Bob Dylan, Edward Taylor, And The Painted Face (Part III)

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Part one of this series. (Bob Dylan and Edward Taylor)

By Larry Fyffe
In a number of his song lyrics, Bob Dylan (and/or his persona) grapples with the Calvinist doctrine of predestination that underlies the poetry of Edward Taylor – from the get-go, you are either part of the chosen Elect, and favoured by God for Heaven, or you are among those damned to Hell with the Devil – now that’s an anxiety-inducing thought if ever there was one.
According to Puritan poet Edward Taylor, the Devil sows the seeds of Chaos – if you doubt that you are a member of the pre-chosen Elect in that you concern yourself with physical needs and material wants, then you certainly are not a part of the Elect; if you are sure you are pure at heart, and therefore a member of the Elect, you are guilty of the sin of pride which dooms you to the fiery pits of Hell.
Apostle Paul receives a reply  from Jesus Himself:
And He said unto me, “My grace is sufficient for thee
For my strength is made perfect in weakness”

(II Corinthians 12:9)

Like the free-thinking poet William Blake, Bob Dylan has problems with accepting that kind of reasoning:

I hate myself for loving you and the weakness that it showed
You were just a painted face on a trip down Suicide Road
The stage was set, the lights went out all around the old hotel
I hate myself for loving you, and I'm glad the curtain fell ....
Lady Luck, who shines on me, will tell you where I'm at
I hate myself for loving you, but I'll soon get over that

(Bob Dylan: Dirge)

According to sociologist Max Weber, the psychological tension produced by the predestinarian doctrine causes Calvinists to seek a ‘sign’ that he or she is indeed in God’s Elect – success in one’s earthly “calling” being such a sign.

In some song lyrics, as below, the spokesperson therein presents Taylor’s view that, even for those who have sinned, the ‘faith alone’ path is the one to follow:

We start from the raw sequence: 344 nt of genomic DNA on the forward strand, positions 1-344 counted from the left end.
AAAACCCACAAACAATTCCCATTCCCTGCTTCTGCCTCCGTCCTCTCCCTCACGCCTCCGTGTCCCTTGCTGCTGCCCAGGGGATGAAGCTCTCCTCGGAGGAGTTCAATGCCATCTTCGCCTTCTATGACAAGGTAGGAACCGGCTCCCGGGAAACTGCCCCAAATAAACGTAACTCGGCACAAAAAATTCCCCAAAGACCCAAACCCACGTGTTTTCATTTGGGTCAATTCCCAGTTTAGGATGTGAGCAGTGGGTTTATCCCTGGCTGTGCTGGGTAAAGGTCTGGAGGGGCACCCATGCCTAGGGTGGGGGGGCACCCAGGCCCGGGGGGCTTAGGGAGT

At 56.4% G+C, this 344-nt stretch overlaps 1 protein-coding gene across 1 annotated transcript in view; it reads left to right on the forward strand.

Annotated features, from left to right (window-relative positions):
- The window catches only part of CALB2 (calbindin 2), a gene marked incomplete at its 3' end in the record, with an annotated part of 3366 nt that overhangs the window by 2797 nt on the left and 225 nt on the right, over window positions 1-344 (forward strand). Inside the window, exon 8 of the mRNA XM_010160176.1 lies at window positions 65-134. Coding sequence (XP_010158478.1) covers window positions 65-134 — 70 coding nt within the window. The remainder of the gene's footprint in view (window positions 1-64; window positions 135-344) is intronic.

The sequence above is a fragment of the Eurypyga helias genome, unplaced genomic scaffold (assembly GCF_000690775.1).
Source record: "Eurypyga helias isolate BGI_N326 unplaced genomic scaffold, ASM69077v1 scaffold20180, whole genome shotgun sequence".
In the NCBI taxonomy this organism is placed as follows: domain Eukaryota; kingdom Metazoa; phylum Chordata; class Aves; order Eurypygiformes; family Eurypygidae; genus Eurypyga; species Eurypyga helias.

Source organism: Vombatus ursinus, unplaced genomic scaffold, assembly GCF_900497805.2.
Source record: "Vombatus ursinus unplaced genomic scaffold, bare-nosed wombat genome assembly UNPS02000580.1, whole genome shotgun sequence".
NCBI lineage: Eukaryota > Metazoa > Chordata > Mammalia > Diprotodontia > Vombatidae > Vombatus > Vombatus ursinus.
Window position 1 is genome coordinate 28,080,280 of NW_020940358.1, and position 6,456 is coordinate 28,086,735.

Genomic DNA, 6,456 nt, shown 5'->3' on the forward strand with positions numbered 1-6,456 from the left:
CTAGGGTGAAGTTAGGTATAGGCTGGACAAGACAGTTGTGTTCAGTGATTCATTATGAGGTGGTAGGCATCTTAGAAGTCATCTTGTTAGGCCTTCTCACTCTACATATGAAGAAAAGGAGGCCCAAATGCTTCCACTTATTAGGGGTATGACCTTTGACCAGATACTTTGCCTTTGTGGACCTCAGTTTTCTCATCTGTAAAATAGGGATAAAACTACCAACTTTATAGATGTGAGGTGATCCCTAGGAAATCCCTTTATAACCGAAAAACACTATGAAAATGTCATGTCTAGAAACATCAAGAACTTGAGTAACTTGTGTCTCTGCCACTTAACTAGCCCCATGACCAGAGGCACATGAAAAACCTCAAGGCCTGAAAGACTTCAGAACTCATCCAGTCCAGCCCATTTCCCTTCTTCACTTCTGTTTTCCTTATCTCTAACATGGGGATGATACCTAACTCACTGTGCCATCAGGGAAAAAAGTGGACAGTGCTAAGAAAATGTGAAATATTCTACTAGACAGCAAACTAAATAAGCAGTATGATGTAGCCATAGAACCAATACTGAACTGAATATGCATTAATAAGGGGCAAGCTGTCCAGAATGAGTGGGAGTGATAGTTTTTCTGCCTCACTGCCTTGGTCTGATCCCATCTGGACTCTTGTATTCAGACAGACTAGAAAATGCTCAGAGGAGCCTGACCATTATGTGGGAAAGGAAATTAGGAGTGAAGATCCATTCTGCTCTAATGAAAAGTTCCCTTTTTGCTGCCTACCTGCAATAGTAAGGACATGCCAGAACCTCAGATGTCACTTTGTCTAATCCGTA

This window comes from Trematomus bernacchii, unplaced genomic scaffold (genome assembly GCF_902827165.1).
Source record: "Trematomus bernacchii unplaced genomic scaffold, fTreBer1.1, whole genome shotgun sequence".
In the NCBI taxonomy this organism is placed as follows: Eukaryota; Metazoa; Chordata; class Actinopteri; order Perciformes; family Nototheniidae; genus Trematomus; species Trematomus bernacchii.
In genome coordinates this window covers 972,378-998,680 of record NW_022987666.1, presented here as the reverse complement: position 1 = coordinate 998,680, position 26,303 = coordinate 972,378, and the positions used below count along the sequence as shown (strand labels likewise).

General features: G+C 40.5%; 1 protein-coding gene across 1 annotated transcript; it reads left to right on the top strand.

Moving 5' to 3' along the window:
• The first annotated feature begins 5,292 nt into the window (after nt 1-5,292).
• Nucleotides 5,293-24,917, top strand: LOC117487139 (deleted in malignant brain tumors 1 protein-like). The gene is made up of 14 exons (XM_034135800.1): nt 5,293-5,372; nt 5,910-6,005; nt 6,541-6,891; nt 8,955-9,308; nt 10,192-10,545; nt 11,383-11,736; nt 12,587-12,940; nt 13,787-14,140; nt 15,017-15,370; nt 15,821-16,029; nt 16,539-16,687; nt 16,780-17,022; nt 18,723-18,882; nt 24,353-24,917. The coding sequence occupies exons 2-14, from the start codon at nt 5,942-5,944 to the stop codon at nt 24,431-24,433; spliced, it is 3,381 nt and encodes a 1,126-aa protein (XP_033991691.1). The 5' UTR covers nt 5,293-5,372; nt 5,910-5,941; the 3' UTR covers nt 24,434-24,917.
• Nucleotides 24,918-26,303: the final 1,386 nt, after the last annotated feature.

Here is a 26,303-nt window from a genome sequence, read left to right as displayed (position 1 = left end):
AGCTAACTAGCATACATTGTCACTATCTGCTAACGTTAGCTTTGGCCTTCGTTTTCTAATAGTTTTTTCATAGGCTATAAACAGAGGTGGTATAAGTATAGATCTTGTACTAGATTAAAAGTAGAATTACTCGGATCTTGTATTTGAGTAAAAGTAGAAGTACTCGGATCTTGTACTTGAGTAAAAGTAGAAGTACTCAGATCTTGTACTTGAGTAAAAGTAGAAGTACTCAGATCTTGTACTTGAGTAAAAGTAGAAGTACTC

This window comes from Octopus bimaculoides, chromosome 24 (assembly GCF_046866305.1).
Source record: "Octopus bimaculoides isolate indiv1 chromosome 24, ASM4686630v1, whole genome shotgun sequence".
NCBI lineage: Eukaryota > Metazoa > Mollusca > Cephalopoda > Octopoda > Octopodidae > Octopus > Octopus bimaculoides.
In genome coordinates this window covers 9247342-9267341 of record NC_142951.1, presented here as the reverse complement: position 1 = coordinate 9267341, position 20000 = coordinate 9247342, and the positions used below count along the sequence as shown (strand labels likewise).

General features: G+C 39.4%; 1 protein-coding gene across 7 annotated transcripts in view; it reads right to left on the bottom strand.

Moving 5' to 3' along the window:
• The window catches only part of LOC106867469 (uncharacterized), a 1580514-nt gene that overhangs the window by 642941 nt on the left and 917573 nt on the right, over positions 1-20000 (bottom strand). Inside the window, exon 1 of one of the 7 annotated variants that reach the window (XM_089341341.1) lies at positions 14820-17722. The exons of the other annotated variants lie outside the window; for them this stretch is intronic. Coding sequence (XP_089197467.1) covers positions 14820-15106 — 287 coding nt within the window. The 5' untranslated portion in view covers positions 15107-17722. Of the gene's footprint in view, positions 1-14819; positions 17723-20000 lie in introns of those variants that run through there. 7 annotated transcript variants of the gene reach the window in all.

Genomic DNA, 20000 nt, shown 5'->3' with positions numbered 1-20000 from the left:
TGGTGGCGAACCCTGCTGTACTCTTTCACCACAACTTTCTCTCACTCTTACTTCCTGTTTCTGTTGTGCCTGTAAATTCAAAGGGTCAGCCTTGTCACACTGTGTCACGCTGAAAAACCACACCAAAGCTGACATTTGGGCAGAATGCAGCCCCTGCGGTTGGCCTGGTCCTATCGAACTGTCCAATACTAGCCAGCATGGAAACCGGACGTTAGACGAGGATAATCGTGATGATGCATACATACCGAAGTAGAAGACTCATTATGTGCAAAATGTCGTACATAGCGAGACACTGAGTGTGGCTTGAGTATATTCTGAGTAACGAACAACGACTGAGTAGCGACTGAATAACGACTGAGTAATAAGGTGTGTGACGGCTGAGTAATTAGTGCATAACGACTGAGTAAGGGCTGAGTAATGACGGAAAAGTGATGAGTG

Many try to stop me, shake me up in my mind
Say, "Prove to me that He is Lord, show me a sign"
What kind of sign they need when it all comes from within
When what's lost has been found, what's to come has already been? 
Well, I'm pressing on
To the higher calling of the Lord
That is to say – faith changes one’s way of thinking and acting – so preaches Edward Taylor in the poem below:
In all their acts, public and private, nay,
And secret too, they praise impart
But in their acts divine, and worship, they
With hymns do offer up their heart
Thus, in Christ's coach saints sweetly sing
As they to glory ride therein
(Edward Taylor: The Joy Of The Church Fellowship Rightly Attended)
Poet William Blake, being a skeptic, rejects Taylor’s doctrine of the predestination.  He also rejects Emanuel Swedenborg’s neoGnostic Christian outlook that only special individuals can kindle the spiritual fire from sparks which lie within their physical bodies, enabling them to see through the ‘painted’ face:
For God, who commanded the light to shine out of the darkness
Hath commanded in our hearts, to give the light of the knowledge
Of the glory of God in the face of Jesus Christ
(II Corinthians 4:6)
In certain song lyrics, a modernistic Existentialist view is put forth by Bob Dylan – when gone, the only thing one knows for sure about what happens to the ‘souls’ of the likes of Edward Taylor, John Calvin and William Blake is that their thoughts live on in the writings that they leave behind:
Calvin, Blake, and Wilson
Gambled in the dark
Not one of them would ever live
To tell the tale of disembark
(Bob Dylan: Tempest)
Dylan, through his song lyrics above, pays tribute to poet William Yeats, the  Romantic mystic and re-incarnationist, as well as indirectly to artists Edward Calvert, Richard Wilson, William Blake, Claude Lorrain, and Samuel Palmer:
When that greater dream had gone
Calvert and Wilson, Blake and Claude
Prepared a rest for the people of God
Palmer's phrase, but after that
Confusion fell upon our thought
(William Butler Yeats: Under Ben Bulben)
Double-edged though they often be, in his song lyrics Robert Zimmerman presents a rather Jewish renewed covenant viewpoint where the naked individual has a responsibility to exercise a calling that God has predestined for him while he awaits the Messiah. In contrast, as Frederich Nietzsche points out, Christianity tends to make its followers feel unworthy.

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One comment

  1. As far as minister Taylor himself goes, he would not say that he considers himself unworthy- those of the Elect be not fooled by the Devil’s tricks, and are sure beyond any doubt that they are a member of God’s chosen ones.

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